Magazines and catalogs
Magazines and catalogs can stack up in your home before you even realize it. You chose to receive some, but others simply arrive in the mail, day after day. Recycling is an option, but preventing them from reaching you is a better strategy. Review your list of subscriptions and cancel those you don’t have time to read. Contact catalog companies and ask them to remove your name from their mailing lists. Sign up for the Direct Marketing Association’s Mail Preference Service. This free service is good for five years and can reduce the amount of unwanted mail you receive.
I receive magazines and catalogs per month.
If everyone received this many magazines and catalogs, here’s how many tons of paper would be discarded each year:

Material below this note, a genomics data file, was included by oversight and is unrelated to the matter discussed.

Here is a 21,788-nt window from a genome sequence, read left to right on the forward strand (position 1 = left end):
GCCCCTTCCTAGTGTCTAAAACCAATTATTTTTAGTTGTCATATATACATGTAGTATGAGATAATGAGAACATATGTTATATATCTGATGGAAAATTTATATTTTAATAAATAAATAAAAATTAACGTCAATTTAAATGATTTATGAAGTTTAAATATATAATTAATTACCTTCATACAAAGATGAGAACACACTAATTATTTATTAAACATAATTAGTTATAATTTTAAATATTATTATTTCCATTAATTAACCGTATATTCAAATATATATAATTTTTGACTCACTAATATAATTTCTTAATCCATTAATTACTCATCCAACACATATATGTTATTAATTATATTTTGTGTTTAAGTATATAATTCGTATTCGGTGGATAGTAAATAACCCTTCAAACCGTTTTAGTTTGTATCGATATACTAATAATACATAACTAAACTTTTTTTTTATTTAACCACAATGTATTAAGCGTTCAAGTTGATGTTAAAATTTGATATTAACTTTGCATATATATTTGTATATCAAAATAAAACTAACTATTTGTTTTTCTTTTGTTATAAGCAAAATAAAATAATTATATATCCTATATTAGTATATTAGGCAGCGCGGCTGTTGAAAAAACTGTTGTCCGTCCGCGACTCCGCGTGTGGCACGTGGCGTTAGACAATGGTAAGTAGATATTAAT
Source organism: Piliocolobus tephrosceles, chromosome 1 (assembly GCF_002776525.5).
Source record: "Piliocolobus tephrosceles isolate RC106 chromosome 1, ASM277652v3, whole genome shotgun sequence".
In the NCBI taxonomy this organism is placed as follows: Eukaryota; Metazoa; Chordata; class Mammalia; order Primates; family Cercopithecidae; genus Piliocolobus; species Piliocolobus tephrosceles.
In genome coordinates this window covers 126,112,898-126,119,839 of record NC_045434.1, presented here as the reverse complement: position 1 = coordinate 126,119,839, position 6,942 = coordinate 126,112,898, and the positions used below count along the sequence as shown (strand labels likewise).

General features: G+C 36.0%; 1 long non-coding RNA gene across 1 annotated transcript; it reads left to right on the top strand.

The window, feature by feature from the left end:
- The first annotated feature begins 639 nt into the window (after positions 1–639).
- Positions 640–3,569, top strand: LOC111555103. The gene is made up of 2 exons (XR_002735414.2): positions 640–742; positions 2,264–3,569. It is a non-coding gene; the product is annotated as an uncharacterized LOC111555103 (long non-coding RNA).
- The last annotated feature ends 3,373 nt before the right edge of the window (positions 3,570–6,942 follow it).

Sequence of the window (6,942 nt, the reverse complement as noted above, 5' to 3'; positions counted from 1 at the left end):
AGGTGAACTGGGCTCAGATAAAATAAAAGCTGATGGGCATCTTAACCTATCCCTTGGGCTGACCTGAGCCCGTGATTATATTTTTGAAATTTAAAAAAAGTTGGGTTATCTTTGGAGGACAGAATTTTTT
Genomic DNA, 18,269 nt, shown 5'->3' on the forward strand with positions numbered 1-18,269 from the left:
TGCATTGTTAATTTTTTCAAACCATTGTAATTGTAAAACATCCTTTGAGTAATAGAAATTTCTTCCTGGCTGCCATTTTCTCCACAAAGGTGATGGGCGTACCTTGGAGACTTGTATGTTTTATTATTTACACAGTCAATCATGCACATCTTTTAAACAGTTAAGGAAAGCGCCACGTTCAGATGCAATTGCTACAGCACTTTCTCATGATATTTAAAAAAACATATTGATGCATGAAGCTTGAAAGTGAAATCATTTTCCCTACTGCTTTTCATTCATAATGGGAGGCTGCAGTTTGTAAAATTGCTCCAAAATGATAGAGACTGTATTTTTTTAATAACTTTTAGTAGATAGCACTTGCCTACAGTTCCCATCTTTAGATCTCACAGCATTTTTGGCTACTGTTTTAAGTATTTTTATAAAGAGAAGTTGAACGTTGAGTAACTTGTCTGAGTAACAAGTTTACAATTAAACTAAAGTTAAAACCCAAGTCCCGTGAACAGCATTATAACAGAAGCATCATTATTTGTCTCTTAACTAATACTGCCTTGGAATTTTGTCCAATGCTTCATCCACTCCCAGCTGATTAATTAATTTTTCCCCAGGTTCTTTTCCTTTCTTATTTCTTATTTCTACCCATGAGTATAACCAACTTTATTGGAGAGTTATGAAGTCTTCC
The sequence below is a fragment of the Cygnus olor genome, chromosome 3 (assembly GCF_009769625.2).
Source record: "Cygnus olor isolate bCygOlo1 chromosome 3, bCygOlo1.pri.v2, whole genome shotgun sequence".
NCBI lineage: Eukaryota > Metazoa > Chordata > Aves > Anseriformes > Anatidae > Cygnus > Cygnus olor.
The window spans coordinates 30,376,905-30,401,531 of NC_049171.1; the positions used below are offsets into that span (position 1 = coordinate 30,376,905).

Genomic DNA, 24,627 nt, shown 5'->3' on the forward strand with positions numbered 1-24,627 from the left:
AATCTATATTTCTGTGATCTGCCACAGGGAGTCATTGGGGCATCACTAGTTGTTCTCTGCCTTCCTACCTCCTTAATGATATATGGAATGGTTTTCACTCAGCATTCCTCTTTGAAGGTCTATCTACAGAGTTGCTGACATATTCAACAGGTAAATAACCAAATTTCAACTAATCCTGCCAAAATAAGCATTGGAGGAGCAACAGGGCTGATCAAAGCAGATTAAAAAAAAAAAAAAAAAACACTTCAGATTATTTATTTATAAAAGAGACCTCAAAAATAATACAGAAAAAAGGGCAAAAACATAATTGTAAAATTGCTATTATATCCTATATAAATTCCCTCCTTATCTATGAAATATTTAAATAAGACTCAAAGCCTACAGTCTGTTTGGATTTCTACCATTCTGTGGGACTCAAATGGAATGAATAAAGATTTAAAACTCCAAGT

Do you buy trash bags? Save money and reduce waste by reusing grocery and other types of bags that might otherwise be thrown away or recycled. If you have to buy trash bags, consider purchasing ones made with recycled plastic.
We use trash bags each week.
If every household used this many trash bags, here’s how many tons would be discarded each year:
Razors are part of many New Yorkers’ daily routine. You probably buy, use, and discard razors or razor heads repeatedly throughout the year. Using electric razors or reusable razors can reduce waste and save you money. Also, look for razors with less packaging. While these items may seem too small to worry about, consider what happens to New York City’s waste stream when everyone discards these items.
I use: disposable razors a reusable razor with disposable heads